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Client Success

Getting the patient perspective

patient perspectives in pharma

Using asynchronous engagement to gain patient perspectives in pharma, amplify patient voices, and protect patient privacy


A medical affairs team sought to gather patient perspectives on attitudes, beliefs, and behaviors surrounding a health condition that affects women. Objectives included:

  1. Gather women’s personal experiences of the condition
  2. Understand the varying perspectives of patients from diverse backgrounds and in various stages of the condition
  3. Obtain insight into each patient’s personal experiences, viewpoints, and opinions on technology

“We work hard to incorporate the patient’s voice into everything we do…so it’s extremely important to be able to hear directly from them what their experiences are.” –  Patient centricity team lead


The medical affairs team facilitated an anonymous patient advisory board on the Within3 insights management platform to obtain high-quality candid insight. A third-party agency recruited the patients, who used pseudonyms during the meeting and were not aware of the name of the client company.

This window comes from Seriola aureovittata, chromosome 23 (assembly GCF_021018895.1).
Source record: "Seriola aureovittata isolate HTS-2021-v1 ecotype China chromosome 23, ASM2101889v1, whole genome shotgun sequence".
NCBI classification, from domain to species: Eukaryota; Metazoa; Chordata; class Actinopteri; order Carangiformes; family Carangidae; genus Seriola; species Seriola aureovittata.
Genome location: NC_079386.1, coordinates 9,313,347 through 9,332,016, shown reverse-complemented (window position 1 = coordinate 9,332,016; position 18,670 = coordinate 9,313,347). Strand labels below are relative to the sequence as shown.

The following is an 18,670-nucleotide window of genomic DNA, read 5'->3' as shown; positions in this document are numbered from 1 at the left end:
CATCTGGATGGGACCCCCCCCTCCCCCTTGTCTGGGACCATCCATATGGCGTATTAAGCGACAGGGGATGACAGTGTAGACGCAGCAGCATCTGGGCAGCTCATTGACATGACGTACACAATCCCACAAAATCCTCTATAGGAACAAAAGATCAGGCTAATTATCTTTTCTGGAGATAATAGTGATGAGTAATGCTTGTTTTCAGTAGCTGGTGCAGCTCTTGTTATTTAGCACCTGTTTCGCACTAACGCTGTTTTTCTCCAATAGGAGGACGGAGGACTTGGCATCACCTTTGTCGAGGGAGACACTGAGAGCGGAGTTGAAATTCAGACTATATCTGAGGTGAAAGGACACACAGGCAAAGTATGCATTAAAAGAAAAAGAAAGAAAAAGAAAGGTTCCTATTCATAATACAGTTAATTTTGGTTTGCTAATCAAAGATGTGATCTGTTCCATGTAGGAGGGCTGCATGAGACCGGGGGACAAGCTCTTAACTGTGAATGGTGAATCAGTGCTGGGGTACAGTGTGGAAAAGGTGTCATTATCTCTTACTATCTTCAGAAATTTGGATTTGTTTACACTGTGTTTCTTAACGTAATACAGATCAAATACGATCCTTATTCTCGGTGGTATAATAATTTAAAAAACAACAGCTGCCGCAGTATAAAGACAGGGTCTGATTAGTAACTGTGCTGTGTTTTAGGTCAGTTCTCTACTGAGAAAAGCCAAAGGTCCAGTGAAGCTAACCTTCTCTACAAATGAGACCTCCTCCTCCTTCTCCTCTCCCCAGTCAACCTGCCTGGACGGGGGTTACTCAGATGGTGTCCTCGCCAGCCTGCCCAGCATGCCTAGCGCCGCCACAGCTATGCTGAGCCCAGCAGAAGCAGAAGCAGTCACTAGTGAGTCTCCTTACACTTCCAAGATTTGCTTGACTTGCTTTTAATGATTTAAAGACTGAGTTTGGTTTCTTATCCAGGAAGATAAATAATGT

The patients were divided into six groups based on ethnicity. Patients were unaware of these personal identifiers, which allowed the client team to learn more about the cultural norms surrounding specific women’s health conditions, assess the patients’ understanding of symptoms, and identify barriers to seeking care.

“The platform is very helpful. It allowed the patients to candidly discuss their experiences and disregard cultural or societal taboos around sharing highly personal experiences.” – US medical affairs team lead

The six sessions were held over 17 days. Patients were asked to log in to the platform daily, at any convenient time, and spend about an hour answering questions. New questions were released daily, and patients were encouraged to add as much detail as they wanted to provide. The session moderator asked follow-up questions when necessary.

Daily questions covered topics like experiences and impacts of the health condition, managing symptoms, and exploring patient-centered technology to seek support. Questions included Where do you go to learn about your health online and offline? and Which sources of information are most useful, and why?

5 best practices for patient engagement: get the white paper.


The medical affairs team received a large volume of feedback during the patient advisory board. With an engaged moderator to ask follow-up questions and gather additional details, the sessions satisfied the team’s goals of using patient engagement strategies to address data gaps and get a more holistic view of how health conditions affect patients’ lives.

“We want to make sure we are filling data gaps…the lessons that we learned will really be the undercurrent for the education we put out.” – US medical affairs team lead

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